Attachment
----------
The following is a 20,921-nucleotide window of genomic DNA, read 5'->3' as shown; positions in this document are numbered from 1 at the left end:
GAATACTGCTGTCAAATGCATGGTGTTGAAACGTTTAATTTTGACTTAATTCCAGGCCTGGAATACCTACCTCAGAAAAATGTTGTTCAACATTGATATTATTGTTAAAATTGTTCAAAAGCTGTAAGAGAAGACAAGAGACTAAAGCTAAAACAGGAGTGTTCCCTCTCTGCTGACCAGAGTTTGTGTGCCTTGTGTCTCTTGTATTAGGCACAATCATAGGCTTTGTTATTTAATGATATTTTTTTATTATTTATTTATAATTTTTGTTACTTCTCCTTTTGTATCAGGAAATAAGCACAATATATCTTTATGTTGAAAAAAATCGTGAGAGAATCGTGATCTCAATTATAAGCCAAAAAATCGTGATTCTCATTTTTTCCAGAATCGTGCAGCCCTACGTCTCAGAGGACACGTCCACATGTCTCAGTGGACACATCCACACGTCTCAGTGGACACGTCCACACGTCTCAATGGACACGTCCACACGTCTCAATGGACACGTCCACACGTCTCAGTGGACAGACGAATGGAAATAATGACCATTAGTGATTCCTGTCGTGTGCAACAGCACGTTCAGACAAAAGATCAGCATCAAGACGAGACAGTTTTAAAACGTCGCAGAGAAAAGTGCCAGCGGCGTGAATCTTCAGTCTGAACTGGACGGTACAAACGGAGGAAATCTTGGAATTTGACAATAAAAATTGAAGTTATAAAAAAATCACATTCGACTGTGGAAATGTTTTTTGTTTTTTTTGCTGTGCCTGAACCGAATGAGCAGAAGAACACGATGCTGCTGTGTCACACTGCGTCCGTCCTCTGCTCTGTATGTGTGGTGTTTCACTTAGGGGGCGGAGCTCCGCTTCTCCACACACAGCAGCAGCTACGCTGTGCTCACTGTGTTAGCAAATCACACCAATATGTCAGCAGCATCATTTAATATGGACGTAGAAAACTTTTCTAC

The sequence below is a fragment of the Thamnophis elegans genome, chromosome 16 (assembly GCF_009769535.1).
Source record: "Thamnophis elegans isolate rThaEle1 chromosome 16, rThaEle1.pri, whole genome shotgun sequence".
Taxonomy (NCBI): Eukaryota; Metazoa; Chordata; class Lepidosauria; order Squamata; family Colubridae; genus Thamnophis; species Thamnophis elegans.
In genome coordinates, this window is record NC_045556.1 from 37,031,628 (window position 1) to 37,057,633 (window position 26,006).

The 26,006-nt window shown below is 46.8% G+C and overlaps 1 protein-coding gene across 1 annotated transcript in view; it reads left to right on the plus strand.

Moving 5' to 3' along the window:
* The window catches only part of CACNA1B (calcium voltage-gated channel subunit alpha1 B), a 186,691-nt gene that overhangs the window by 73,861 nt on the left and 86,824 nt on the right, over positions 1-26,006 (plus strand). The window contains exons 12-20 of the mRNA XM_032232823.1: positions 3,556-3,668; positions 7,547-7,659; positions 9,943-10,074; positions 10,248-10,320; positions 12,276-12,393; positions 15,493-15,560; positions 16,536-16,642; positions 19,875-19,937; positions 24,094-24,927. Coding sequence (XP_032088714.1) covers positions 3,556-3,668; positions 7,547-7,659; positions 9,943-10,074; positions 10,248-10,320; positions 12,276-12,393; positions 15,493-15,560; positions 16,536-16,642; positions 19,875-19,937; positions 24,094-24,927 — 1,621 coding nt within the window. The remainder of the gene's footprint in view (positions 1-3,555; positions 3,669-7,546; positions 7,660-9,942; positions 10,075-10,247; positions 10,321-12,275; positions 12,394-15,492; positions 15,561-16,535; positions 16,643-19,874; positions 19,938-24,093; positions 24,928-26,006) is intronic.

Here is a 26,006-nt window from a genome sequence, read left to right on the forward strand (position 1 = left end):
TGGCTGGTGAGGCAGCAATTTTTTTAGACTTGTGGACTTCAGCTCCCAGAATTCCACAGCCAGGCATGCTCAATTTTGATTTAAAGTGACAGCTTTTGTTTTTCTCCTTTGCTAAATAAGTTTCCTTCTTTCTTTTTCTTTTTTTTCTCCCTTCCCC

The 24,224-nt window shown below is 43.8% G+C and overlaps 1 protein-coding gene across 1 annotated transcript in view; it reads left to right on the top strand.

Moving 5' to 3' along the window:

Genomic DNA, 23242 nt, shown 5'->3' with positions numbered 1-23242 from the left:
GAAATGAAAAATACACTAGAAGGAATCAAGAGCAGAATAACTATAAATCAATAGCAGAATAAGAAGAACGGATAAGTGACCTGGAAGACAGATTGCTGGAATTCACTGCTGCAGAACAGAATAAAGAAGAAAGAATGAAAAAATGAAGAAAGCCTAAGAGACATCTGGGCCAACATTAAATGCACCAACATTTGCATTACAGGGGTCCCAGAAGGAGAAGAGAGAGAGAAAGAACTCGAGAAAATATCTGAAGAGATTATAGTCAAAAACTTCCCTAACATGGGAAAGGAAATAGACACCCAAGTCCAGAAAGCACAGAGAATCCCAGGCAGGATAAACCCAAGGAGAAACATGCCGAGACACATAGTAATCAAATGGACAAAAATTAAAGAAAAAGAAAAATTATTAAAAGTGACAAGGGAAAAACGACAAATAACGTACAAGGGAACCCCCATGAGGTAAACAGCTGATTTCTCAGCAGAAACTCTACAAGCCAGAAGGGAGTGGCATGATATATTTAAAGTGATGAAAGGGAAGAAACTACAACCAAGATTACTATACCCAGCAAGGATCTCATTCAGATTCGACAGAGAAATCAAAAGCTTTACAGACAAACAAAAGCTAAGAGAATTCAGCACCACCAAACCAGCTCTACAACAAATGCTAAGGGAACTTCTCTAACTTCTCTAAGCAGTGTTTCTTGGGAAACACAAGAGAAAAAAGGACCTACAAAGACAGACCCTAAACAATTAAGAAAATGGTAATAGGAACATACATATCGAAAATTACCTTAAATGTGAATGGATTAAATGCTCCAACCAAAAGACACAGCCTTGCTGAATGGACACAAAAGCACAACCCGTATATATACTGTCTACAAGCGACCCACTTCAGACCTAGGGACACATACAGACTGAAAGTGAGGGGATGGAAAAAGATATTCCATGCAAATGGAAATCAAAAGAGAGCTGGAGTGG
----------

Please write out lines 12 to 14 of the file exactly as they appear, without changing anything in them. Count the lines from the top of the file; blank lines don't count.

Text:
The 24,224-nt window shown below is 43.8% G+C and overlaps 1 protein-coding gene across 1 annotated transcript in view; it reads left to right on the top strand.

Moving 5' to 3' along the window:

Genomic DNA, 23242 nt, shown 5'->3' with positions numbered 1-23242 from the left: